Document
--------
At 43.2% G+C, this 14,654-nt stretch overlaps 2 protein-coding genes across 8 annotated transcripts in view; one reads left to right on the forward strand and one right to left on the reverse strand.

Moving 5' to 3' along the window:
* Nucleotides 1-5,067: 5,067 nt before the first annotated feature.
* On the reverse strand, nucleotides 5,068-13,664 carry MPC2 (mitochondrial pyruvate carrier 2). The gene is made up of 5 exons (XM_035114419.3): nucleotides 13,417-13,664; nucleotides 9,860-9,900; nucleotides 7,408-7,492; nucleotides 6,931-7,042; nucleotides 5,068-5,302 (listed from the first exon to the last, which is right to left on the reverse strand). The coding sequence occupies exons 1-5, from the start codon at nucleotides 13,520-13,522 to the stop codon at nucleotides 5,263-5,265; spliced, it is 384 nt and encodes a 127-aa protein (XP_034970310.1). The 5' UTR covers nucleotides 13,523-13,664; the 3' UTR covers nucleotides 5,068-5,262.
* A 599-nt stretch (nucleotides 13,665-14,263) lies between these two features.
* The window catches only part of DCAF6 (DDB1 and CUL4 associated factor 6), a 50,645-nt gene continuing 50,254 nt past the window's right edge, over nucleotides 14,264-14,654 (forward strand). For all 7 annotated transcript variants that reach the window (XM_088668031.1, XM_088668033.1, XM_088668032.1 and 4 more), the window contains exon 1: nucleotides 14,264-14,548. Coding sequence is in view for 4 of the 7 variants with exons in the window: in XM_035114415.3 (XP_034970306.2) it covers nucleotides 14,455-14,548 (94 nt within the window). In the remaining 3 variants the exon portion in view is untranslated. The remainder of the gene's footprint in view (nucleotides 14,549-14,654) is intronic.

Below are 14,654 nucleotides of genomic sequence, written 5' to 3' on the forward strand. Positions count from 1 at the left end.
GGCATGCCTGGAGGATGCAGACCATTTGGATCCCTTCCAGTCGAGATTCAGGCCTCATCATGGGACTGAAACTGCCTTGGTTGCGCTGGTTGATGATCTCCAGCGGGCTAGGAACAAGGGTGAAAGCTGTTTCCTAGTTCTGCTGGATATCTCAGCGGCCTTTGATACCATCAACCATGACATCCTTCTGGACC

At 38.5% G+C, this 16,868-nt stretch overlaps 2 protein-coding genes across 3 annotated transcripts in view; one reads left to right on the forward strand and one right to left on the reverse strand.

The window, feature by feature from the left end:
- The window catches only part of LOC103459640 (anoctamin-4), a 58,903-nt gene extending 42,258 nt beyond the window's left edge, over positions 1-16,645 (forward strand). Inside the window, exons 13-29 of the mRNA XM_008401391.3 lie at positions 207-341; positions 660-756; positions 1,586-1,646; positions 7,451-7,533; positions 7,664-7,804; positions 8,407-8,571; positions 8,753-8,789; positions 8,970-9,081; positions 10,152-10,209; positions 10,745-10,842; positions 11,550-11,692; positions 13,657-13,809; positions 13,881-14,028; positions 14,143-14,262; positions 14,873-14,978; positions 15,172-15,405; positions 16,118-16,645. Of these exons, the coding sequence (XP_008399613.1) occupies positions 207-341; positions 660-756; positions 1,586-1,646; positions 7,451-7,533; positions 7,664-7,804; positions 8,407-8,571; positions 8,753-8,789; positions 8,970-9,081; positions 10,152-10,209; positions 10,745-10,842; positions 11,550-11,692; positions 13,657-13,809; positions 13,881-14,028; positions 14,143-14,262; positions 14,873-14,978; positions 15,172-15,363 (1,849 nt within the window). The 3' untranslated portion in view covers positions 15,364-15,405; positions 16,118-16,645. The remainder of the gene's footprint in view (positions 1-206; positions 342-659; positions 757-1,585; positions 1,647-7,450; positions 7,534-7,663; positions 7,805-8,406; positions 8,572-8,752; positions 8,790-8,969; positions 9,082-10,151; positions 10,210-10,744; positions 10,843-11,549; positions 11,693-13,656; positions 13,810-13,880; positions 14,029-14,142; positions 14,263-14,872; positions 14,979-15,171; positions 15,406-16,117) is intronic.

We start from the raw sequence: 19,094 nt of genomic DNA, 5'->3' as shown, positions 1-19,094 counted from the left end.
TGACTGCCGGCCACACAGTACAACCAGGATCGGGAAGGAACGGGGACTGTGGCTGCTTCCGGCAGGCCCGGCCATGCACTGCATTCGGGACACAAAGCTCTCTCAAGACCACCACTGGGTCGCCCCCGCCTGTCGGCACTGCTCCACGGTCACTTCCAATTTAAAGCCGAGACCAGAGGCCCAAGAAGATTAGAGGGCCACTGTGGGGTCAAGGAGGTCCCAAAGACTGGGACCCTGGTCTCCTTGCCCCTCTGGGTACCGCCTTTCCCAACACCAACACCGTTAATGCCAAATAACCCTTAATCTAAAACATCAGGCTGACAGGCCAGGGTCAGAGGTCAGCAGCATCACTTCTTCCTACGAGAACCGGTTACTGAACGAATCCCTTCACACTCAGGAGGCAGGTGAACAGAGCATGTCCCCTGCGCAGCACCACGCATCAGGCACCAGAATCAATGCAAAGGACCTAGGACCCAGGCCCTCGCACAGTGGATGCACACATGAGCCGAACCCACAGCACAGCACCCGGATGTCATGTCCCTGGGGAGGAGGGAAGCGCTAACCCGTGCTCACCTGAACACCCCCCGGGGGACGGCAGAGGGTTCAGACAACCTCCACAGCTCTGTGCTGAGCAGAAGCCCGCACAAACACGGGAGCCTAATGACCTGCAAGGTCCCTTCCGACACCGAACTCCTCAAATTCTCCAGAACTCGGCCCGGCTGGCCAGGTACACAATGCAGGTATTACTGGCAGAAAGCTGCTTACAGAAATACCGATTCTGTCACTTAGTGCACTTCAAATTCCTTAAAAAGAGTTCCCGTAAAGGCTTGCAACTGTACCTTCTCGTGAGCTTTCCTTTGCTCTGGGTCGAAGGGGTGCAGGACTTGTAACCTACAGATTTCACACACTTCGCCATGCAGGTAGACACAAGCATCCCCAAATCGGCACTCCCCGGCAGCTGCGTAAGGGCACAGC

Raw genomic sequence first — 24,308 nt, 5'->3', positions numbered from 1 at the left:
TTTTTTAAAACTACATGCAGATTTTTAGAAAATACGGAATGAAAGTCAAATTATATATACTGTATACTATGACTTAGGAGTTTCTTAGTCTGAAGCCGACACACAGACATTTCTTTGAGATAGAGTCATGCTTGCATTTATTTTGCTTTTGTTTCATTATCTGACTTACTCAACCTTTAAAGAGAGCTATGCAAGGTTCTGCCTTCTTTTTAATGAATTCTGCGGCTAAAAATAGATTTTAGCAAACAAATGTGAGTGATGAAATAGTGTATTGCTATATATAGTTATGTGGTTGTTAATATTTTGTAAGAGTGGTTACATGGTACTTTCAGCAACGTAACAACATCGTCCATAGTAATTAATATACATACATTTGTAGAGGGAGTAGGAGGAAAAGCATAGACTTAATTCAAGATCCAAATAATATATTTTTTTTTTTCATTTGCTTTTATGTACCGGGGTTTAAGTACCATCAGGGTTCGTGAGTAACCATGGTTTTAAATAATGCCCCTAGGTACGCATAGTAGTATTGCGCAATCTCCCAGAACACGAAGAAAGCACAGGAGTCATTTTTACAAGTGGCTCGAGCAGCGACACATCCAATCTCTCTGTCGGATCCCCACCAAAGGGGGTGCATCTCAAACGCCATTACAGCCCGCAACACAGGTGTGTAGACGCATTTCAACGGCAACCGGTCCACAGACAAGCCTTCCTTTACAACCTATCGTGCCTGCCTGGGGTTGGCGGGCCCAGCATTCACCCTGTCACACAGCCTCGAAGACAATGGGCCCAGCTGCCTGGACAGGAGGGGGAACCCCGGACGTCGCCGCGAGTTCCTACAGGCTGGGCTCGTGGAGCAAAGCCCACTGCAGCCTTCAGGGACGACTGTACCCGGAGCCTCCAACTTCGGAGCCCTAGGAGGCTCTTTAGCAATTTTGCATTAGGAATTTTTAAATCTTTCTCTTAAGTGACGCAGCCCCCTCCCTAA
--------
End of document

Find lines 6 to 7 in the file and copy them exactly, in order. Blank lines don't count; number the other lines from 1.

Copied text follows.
* The window catches only part of DCAF6 (DDB1 and CUL4 associated factor 6), a 50,645-nt gene continuing 50,254 nt past the window's right edge, over nucleotides 14,264-14,654 (forward strand). For all 7 annotated transcript variants that reach the window (XM_088668031.1, XM_088668033.1, XM_088668032.1 and 4 more), the window contains exon 1: nucleotides 14,264-14,548. Coding sequence is in view for 4 of the 7 variants with exons in the window: in XM_035114415.3 (XP_034970306.2) it covers nucleotides 14,455-14,548 (94 nt within the window). In the remaining 3 variants the exon portion in view is untranslated. The remainder of the gene's footprint in view (nucleotides 14,549-14,654) is intronic.

Below are 14,654 nucleotides of genomic sequence, written 5' to 3' on the forward strand. Positions count from 1 at the left end.